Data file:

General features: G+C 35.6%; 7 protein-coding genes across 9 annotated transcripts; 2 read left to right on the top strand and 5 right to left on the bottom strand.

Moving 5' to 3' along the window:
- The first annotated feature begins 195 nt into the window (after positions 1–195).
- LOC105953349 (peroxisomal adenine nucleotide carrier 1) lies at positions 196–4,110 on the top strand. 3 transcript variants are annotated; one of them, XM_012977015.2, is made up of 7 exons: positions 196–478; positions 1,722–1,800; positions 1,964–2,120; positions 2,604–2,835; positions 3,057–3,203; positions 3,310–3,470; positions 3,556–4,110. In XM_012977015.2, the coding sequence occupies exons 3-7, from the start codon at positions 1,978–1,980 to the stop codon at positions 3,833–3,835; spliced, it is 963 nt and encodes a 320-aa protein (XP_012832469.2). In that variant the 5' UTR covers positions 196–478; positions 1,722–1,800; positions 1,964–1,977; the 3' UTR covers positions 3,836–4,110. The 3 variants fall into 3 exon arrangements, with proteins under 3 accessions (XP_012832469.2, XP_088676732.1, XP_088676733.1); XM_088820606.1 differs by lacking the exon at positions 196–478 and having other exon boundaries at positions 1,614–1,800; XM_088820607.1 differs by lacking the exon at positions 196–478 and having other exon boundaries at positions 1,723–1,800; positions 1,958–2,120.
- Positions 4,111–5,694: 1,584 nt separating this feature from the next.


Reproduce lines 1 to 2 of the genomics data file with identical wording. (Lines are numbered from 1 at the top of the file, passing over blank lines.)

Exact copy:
General features: G+C 35.6%; 7 protein-coding genes across 9 annotated transcripts; 2 read left to right on the top strand and 5 right to left on the bottom strand.

Moving 5' to 3' along the window: